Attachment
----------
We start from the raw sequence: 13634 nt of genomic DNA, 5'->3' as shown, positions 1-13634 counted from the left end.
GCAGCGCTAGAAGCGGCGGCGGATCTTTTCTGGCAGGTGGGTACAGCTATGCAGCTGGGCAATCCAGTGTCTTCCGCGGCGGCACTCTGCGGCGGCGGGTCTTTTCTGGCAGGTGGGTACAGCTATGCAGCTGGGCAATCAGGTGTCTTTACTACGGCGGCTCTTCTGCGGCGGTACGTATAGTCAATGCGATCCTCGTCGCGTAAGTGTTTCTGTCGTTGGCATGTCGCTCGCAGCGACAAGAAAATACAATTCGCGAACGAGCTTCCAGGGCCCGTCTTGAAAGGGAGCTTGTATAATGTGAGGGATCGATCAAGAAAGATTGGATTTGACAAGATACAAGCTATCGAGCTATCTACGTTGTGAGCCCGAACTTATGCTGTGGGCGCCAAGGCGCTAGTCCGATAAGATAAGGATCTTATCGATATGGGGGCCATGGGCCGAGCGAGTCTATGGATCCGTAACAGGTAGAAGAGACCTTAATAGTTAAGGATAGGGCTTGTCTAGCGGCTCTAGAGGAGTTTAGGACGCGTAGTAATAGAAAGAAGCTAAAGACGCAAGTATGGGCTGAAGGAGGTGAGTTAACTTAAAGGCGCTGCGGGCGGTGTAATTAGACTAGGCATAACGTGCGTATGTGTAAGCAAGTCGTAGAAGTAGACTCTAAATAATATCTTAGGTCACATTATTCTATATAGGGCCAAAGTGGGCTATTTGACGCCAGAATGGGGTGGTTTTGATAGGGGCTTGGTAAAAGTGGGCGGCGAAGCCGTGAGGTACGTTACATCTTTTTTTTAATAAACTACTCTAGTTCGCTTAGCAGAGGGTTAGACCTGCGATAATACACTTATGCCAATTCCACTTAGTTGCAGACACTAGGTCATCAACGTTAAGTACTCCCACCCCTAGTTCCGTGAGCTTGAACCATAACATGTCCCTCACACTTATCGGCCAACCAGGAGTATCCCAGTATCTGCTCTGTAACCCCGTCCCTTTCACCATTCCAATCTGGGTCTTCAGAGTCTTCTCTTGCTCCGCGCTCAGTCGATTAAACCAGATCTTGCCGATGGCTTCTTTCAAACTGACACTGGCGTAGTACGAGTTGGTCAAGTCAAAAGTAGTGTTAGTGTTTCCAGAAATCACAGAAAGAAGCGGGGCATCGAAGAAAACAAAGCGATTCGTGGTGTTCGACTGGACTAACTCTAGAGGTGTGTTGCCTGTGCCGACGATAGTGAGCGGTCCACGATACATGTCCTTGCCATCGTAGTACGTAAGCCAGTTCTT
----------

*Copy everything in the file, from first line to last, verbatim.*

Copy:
We start from the raw sequence: 13634 nt of genomic DNA, 5'->3' as shown, positions 1-13634 counted from the left end.
GCAGCGCTAGAAGCGGCGGCGGATCTTTTCTGGCAGGTGGGTACAGCTATGCAGCTGGGCAATCCAGTGTCTTCCGCGGCGGCACTCTGCGGCGGCGGGTCTTTTCTGGCAGGTGGGTACAGCTATGCAGCTGGGCAATCAGGTGTCTTTACTACGGCGGCTCTTCTGCGGCGGTACGTATAGTCAATGCGATCCTCGTCGCGTAAGTGTTTCTGTCGTTGGCATGTCGCTCGCAGCGACAAGAAAATACAATTCGCGAACGAGCTTCCAGGGCCCGTCTTGAAAGGGAGCTTGTATAATGTGAGGGATCGATCAAGAAAGATTGGATTTGACAAGATACAAGCTATCGAGCTATCTACGTTGTGAGCCCGAACTTATGCTGTGGGCGCCAAGGCGCTAGTCCGATAAGATAAGGATCTTATCGATATGGGGGCCATGGGCCGAGCGAGTCTATGGATCCGTAACAGGTAGAAGAGACCTTAATAGTTAAGGATAGGGCTTGTCTAGCGGCTCTAGAGGAGTTTAGGACGCGTAGTAATAGAAAGAAGCTAAAGACGCAAGTATGGGCTGAAGGAGGTGAGTTAACTTAAAGGCGCTGCGGGCGGTGTAATTAGACTAGGCATAACGTGCGTATGTGTAAGCAAGTCGTAGAAGTAGACTCTAAATAATATCTTAGGTCACATTATTCTATATAGGGCCAAAGTGGGCTATTTGACGCCAGAATGGGGTGGTTTTGATAGGGGCTTGGTAAAAGTGGGCGGCGAAGCCGTGAGGTACGTTACATCTTTTTTTTAATAAACTACTCTAGTTCGCTTAGCAGAGGGTTAGACCTGCGATAATACACTTATGCCAATTCCACTTAGTTGCAGACACTAGGTCATCAACGTTAAGTACTCCCACCCCTAGTTCCGTGAGCTTGAACCATAACATGTCCCTCACACTTATCGGCCAACCAGGAGTATCCCAGTATCTGCTCTGTAACCCCGTCCCTTTCACCATTCCAATCTGGGTCTTCAGAGTCTTCTCTTGCTCCGCGCTCAGTCGATTAAACCAGATCTTGCCGATGGCTTCTTTCAAACTGACACTGGCGTAGTACGAGTTGGTCAAGTCAAAAGTAGTGTTAGTGTTTCCAGAAATCACAGAAAGAAGCGGGGCATCGAAGAAAACAAAGCGATTCGTGGTGTTCGACTGGACTAACTCTAGAGGTGTGTTGCCTGTGCCGACGATAGTGAGCGGTCCACGATACATGTCCTTGCCATCGTAGTACGTAAGCCAGTTCTT